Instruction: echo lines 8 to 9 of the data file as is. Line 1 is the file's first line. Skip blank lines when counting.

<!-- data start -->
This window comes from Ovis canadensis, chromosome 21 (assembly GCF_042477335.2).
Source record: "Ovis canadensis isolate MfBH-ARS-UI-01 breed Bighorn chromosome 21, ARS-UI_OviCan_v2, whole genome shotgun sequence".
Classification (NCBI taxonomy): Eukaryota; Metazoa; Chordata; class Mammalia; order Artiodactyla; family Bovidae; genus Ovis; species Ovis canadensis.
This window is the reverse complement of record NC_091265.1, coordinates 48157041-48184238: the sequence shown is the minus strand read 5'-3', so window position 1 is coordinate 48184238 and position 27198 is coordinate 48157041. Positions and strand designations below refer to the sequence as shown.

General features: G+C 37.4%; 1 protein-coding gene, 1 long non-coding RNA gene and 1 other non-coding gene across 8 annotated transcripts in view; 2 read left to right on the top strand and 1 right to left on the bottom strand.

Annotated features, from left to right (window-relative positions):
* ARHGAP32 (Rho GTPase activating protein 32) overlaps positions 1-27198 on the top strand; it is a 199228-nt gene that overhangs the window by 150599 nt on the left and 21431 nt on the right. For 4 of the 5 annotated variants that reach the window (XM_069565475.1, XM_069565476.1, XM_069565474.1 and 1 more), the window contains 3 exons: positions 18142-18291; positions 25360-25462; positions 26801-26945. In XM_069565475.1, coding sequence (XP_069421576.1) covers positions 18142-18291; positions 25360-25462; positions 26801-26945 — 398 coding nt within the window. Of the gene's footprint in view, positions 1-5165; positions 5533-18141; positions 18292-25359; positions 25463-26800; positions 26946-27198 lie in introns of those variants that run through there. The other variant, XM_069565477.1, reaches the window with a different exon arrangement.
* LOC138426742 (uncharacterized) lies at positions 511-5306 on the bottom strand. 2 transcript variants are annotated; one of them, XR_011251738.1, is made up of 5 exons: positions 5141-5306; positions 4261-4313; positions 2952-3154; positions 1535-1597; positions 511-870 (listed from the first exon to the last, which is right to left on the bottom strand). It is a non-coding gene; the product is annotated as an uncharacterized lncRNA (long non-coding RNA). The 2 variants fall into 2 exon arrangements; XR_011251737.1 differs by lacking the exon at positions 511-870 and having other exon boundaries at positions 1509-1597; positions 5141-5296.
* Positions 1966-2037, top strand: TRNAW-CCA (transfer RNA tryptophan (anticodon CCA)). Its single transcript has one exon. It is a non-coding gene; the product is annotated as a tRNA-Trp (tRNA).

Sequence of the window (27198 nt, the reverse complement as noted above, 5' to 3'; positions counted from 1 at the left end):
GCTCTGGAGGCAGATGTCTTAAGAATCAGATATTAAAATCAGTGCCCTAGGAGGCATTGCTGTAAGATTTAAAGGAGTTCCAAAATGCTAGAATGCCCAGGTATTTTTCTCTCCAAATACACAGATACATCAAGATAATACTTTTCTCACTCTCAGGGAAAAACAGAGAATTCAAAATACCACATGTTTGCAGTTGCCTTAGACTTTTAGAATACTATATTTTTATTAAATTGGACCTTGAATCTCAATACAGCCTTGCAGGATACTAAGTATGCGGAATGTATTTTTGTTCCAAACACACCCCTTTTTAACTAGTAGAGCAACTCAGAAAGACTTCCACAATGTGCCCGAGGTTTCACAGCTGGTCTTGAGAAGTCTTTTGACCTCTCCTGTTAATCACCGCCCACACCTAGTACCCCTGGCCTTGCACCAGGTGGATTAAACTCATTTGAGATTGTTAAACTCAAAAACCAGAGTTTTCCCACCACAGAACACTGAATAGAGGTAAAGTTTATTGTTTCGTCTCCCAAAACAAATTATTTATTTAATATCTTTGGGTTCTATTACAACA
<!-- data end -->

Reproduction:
* LOC138426742 (uncharacterized) lies at positions 511-5306 on the bottom strand. 2 transcript variants are annotated; one of them, XR_011251738.1, is made up of 5 exons: positions 5141-5306; positions 4261-4313; positions 2952-3154; positions 1535-1597; positions 511-870 (listed from the first exon to the last, which is right to left on the bottom strand). It is a non-coding gene; the product is annotated as an uncharacterized lncRNA (long non-coding RNA). The 2 variants fall into 2 exon arrangements; XR_011251737.1 differs by lacking the exon at positions 511-870 and having other exon boundaries at positions 1509-1597; positions 5141-5296.
* Positions 1966-2037, top strand: TRNAW-CCA (transfer RNA tryptophan (anticodon CCA)). Its single transcript has one exon. It is a non-coding gene; the product is annotated as a tRNA-Trp (tRNA).